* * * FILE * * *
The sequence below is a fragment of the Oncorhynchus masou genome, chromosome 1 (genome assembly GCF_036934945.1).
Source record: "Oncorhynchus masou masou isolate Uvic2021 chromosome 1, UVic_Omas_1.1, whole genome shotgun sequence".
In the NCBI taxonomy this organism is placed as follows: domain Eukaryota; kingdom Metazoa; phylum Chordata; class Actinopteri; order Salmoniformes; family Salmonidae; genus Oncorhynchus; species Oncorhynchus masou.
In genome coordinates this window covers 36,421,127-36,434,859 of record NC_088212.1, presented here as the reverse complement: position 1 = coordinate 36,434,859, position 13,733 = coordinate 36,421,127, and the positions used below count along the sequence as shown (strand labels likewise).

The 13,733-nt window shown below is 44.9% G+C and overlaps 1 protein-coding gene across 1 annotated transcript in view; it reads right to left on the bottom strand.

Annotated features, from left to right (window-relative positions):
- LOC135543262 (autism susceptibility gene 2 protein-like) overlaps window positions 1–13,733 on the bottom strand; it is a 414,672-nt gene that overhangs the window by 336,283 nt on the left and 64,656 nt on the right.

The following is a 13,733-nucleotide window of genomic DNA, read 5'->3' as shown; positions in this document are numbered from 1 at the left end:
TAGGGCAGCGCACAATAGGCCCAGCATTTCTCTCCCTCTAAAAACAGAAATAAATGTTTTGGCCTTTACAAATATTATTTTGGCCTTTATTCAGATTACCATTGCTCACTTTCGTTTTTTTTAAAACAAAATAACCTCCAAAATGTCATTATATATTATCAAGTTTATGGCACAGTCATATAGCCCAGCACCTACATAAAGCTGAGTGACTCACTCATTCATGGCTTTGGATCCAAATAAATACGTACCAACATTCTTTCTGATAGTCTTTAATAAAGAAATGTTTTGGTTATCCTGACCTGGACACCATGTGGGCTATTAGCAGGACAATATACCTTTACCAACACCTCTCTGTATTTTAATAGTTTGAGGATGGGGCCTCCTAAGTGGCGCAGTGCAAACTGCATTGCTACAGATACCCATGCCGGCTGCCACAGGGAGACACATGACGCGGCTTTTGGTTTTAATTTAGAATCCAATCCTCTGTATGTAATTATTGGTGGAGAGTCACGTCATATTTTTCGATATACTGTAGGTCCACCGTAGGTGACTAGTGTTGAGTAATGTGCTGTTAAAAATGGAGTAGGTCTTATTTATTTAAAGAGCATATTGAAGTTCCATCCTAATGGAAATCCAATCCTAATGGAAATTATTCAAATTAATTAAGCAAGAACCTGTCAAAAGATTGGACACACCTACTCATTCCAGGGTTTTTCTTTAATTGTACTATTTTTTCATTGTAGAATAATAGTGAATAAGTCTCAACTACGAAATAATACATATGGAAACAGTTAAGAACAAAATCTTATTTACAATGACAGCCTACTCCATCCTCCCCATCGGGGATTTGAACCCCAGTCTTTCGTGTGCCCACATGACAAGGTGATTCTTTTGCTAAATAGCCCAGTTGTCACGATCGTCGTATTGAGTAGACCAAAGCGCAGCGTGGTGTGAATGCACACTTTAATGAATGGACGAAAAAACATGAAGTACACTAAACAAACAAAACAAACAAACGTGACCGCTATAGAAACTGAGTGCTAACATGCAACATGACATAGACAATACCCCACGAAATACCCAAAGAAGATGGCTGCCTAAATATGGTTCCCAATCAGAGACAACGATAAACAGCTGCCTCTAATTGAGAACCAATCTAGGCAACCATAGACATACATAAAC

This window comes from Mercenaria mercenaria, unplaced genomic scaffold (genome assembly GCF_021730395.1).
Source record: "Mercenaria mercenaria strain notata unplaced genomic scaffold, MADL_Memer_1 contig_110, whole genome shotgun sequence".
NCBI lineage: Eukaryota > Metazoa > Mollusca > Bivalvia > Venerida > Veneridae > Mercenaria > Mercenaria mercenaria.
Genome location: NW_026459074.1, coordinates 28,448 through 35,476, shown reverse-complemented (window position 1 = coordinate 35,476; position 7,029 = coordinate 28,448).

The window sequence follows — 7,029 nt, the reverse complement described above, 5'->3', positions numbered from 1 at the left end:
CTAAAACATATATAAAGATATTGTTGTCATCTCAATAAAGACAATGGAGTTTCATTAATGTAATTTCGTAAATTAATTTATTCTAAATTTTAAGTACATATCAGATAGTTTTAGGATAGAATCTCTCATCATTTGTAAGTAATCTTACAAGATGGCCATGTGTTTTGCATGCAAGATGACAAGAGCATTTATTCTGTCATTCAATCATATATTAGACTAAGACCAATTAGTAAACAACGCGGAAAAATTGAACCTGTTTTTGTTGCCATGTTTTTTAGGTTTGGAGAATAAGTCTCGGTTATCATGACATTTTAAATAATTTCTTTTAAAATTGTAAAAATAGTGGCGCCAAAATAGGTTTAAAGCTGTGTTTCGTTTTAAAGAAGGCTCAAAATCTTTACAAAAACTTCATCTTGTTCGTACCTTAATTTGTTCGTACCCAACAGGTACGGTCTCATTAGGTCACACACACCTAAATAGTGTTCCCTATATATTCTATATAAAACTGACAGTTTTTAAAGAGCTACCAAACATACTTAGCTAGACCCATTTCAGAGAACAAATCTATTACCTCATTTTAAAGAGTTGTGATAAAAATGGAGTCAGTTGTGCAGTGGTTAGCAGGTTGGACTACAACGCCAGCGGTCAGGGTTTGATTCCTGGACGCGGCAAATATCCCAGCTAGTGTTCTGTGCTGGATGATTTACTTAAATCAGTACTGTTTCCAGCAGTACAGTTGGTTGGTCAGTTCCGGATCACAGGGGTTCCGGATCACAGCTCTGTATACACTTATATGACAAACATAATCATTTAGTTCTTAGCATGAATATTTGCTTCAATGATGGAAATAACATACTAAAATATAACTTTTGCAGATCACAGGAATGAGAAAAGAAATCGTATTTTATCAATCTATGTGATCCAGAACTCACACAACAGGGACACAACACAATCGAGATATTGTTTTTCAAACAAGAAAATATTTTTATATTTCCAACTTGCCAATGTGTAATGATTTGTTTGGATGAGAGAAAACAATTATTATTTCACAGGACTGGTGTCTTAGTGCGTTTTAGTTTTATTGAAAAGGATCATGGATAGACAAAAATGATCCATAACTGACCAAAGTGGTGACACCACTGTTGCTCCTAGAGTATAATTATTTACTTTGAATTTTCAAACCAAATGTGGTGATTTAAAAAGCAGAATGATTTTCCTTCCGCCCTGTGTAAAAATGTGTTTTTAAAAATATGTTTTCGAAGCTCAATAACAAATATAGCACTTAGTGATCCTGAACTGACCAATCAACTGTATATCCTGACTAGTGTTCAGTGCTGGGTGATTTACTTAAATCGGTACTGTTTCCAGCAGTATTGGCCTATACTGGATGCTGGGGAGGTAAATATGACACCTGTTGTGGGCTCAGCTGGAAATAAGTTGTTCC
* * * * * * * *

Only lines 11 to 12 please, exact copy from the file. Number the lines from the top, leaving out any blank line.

Source record: "Mercenaria mercenaria strain notata unplaced genomic scaffold, MADL_Memer_1 contig_110, whole genome shotgun sequence".
NCBI lineage: Eukaryota > Metazoa > Mollusca > Bivalvia > Venerida > Veneridae > Mercenaria > Mercenaria mercenaria.